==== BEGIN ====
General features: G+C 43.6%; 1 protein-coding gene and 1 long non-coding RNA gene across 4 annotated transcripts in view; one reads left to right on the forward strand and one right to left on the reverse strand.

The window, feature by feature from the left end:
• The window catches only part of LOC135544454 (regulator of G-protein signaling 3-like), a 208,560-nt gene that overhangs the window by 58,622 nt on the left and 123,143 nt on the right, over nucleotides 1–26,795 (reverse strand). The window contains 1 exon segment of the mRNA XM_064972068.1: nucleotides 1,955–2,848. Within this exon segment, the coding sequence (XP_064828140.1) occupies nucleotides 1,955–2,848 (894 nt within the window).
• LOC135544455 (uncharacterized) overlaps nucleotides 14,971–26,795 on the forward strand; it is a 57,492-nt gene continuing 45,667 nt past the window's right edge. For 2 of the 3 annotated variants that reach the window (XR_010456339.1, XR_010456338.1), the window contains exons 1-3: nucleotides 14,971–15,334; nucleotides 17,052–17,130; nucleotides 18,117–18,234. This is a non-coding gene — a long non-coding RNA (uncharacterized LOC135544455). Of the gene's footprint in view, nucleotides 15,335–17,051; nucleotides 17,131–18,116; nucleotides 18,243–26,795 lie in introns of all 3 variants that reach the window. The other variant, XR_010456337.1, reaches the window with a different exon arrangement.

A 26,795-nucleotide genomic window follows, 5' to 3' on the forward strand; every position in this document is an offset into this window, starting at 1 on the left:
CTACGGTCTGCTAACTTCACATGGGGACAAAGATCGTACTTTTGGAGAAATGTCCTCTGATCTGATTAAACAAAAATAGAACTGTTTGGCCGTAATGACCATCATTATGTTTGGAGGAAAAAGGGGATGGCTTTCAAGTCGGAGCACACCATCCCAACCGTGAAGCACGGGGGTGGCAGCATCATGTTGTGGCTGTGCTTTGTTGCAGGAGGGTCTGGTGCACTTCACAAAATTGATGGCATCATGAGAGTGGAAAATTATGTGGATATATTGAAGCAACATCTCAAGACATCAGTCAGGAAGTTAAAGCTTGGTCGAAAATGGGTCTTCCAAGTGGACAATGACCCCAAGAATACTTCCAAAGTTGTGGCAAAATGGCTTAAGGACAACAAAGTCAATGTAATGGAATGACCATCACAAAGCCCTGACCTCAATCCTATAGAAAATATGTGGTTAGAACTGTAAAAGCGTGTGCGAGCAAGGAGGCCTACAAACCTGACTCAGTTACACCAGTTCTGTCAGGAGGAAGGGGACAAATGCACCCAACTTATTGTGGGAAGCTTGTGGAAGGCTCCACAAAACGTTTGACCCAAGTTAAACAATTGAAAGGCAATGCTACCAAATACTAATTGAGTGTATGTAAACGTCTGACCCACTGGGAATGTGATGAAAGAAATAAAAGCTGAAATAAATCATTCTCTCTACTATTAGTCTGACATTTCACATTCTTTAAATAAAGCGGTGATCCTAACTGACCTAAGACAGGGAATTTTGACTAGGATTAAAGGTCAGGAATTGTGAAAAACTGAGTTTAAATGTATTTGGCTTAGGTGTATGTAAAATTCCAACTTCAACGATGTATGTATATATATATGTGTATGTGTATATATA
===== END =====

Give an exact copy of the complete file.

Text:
General features: G+C 43.6%; 1 protein-coding gene and 1 long non-coding RNA gene across 4 annotated transcripts in view; one reads left to right on the forward strand and one right to left on the reverse strand.

The window, feature by feature from the left end:
• The window catches only part of LOC135544454 (regulator of G-protein signaling 3-like), a 208,560-nt gene that overhangs the window by 58,622 nt on the left and 123,143 nt on the right, over nucleotides 1–26,795 (reverse strand). The window contains 1 exon segment of the mRNA XM_064972068.1: nucleotides 1,955–2,848. Within this exon segment, the coding sequence (XP_064828140.1) occupies nucleotides 1,955–2,848 (894 nt within the window).
• LOC135544455 (uncharacterized) overlaps nucleotides 14,971–26,795 on the forward strand; it is a 57,492-nt gene continuing 45,667 nt past the window's right edge. For 2 of the 3 annotated variants that reach the window (XR_010456339.1, XR_010456338.1), the window contains exons 1-3: nucleotides 14,971–15,334; nucleotides 17,052–17,130; nucleotides 18,117–18,234. This is a non-coding gene — a long non-coding RNA (uncharacterized LOC135544455). Of the gene's footprint in view, nucleotides 15,335–17,051; nucleotides 17,131–18,116; nucleotides 18,243–26,795 lie in introns of all 3 variants that reach the window. The other variant, XR_010456337.1, reaches the window with a different exon arrangement.

A 26,795-nucleotide genomic window follows, 5' to 3' on the forward strand; every position in this document is an offset into this window, starting at 1 on the left:
CTACGGTCTGCTAACTTCACATGGGGACAAAGATCGTACTTTTGGAGAAATGTCCTCTGATCTGATTAAACAAAAATAGAACTGTTTGGCCGTAATGACCATCATTATGTTTGGAGGAAAAAGGGGATGGCTTTCAAGTCGGAGCACACCATCCCAACCGTGAAGCACGGGGGTGGCAGCATCATGTTGTGGCTGTGCTTTGTTGCAGGAGGGTCTGGTGCACTTCACAAAATTGATGGCATCATGAGAGTGGAAAATTATGTGGATATATTGAAGCAACATCTCAAGACATCAGTCAGGAAGTTAAAGCTTGGTCGAAAATGGGTCTTCCAAGTGGACAATGACCCCAAGAATACTTCCAAAGTTGTGGCAAAATGGCTTAAGGACAACAAAGTCAATGTAATGGAATGACCATCACAAAGCCCTGACCTCAATCCTATAGAAAATATGTGGTTAGAACTGTAAAAGCGTGTGCGAGCAAGGAGGCCTACAAACCTGACTCAGTTACACCAGTTCTGTCAGGAGGAAGGGGACAAATGCACCCAACTTATTGTGGGAAGCTTGTGGAAGGCTCCACAAAACGTTTGACCCAAGTTAAACAATTGAAAGGCAATGCTACCAAATACTAATTGAGTGTATGTAAACGTCTGACCCACTGGGAATGTGATGAAAGAAATAAAAGCTGAAATAAATCATTCTCTCTACTATTAGTCTGACATTTCACATTCTTTAAATAAAGCGGTGATCCTAACTGACCTAAGACAGGGAATTTTGACTAGGATTAAAGGTCAGGAATTGTGAAAAACTGAGTTTAAATGTATTTGGCTTAGGTGTATGTAAAATTCCAACTTCAACGATGTATGTATATATATATGTGTATGTGTATATATA